There was an article in the Shanghai English Language paper recently about defective products being sold in Shanghai stores.  Apparently about 40% of the apparel sold in Shanghai area dept stores reveals defects, everything from excessive formaldehyde to misleading labels. A sweater, for example, was described as 100% wool but it turned out to have only about 20%  wool content. The same old China song and dance in other words.  Still I was a bit surprised to read this kind of story because over the years the quality of product made in China has gotten much better as overseas importers have imposed stricter requirements on their Chinese suppliers and as a growing and more affluent Chinese middle class has come to demand higher quality from domestic vendors.  The story illustrates however that the Made in China brand is still plagued by the quality problems that have been associated with Chinese products over the last 30 years.  In other words you can never take your guard down when you manufacture in China.   You still have to test your products at regular intervals and make sure your vendor knows your standards and is maintaining quality and safety standards.   Here is the link to the article

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If you want to source in China, be prepared to take risks

A friend of mine reached out to me recently asking me to help him apply for China patents for a new product.  Apparently someone had approached him because he used to work for a FORTUNE 500 company in China and wanted to enlist his expertise. So my friend came to me, thinking IP protection was the place to start.  I told him what I tell a lot of people, namely if you are going to be paranoid about losing your IP in China then you shouldn’t be doing business over there in the first place. It is simply one of the endemic risks of doing business there, much as mosquitoes are one of the endemic risks when you go camping.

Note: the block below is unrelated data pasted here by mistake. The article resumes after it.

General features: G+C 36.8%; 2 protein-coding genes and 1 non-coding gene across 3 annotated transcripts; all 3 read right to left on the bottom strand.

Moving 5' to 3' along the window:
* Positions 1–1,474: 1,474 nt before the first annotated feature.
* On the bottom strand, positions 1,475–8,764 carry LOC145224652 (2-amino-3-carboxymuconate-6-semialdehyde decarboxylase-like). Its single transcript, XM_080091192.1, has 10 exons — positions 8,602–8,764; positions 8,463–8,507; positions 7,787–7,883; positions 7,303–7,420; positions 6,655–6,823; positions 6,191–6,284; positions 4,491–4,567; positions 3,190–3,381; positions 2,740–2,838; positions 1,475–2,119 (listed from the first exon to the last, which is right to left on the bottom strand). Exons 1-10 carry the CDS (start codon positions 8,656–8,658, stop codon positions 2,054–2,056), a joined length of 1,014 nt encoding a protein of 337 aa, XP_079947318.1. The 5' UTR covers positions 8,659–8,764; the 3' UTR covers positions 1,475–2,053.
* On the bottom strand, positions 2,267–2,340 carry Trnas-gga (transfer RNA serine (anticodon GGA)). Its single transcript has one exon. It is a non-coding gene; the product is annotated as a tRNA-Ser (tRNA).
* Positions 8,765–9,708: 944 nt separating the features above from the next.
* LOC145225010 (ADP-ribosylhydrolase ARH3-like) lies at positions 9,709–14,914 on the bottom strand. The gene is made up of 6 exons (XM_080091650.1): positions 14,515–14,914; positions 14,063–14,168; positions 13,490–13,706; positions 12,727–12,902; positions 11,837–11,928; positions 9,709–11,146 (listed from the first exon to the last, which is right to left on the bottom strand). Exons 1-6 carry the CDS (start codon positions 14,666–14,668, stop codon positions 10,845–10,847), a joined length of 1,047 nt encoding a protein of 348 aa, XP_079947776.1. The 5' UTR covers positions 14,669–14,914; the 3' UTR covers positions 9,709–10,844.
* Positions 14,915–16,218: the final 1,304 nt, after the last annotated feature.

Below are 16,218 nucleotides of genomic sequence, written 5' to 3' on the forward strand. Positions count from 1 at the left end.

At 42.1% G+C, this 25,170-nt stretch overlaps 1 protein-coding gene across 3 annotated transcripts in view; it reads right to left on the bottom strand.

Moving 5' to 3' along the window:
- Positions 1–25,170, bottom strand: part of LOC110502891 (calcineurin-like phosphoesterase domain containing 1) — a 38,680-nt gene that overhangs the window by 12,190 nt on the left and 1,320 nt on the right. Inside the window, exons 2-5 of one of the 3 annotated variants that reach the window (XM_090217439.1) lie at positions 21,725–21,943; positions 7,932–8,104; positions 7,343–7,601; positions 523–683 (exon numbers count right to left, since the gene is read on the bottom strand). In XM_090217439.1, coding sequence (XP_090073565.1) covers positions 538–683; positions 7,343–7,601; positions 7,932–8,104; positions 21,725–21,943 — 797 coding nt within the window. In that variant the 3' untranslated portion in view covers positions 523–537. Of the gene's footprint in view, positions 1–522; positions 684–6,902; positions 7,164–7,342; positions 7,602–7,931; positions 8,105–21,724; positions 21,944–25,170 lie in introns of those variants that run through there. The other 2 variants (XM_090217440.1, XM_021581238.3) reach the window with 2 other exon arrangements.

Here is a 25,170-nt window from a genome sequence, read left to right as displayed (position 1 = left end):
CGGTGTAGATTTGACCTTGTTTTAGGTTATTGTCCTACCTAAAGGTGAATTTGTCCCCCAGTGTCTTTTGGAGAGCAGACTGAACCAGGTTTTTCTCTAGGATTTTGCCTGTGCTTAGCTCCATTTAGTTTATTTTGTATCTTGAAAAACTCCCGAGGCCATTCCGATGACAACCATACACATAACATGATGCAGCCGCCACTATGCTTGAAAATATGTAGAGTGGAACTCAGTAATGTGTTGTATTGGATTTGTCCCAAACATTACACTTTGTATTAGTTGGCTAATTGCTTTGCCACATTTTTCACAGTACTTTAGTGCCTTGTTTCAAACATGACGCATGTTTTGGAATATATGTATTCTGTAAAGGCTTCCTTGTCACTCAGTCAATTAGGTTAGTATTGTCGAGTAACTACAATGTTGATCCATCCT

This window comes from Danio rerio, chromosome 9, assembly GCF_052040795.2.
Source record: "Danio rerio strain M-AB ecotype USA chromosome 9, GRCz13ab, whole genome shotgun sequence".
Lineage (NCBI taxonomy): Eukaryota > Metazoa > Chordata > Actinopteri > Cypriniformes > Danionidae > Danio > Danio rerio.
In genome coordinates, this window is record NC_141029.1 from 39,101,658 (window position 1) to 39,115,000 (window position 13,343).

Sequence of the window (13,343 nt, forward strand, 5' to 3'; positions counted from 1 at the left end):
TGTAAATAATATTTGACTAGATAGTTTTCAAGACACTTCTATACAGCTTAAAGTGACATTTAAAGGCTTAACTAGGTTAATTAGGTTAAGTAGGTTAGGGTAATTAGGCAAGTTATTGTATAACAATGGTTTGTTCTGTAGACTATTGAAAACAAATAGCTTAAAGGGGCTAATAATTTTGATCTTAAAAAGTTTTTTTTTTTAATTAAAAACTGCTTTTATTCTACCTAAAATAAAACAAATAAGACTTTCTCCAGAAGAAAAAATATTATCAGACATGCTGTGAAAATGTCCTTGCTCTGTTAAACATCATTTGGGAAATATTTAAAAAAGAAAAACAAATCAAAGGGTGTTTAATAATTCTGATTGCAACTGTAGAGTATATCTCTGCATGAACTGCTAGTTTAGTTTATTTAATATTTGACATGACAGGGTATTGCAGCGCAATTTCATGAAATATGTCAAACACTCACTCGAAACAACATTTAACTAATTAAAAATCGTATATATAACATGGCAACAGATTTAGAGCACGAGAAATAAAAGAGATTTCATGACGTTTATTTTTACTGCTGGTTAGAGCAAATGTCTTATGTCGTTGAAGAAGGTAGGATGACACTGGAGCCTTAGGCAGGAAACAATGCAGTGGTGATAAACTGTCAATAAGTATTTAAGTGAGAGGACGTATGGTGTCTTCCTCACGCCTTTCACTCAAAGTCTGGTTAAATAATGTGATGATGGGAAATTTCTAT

My friend left China in 1997 and since his return to the US he has worked in Silicon Valley, doing non China-related stuff.  I think he has forgotten that when you do business in China you cannot expect Western principles of transparency, accountability and integrity to apply there, because they often do not.  In other words, just because you apply for and are granted a China patent does not mean that you will be home-free to manufacture your product in China without problems.  Someone will always come up with something similar to your product and exploit a loophole in the Chinese patent application (which is a complicated and time consuming process)  and there would be little you could do about it,  short of costly international litigation.  Are you going to be able or willing to do this?  If you are a small business with a limited budget the answer is no.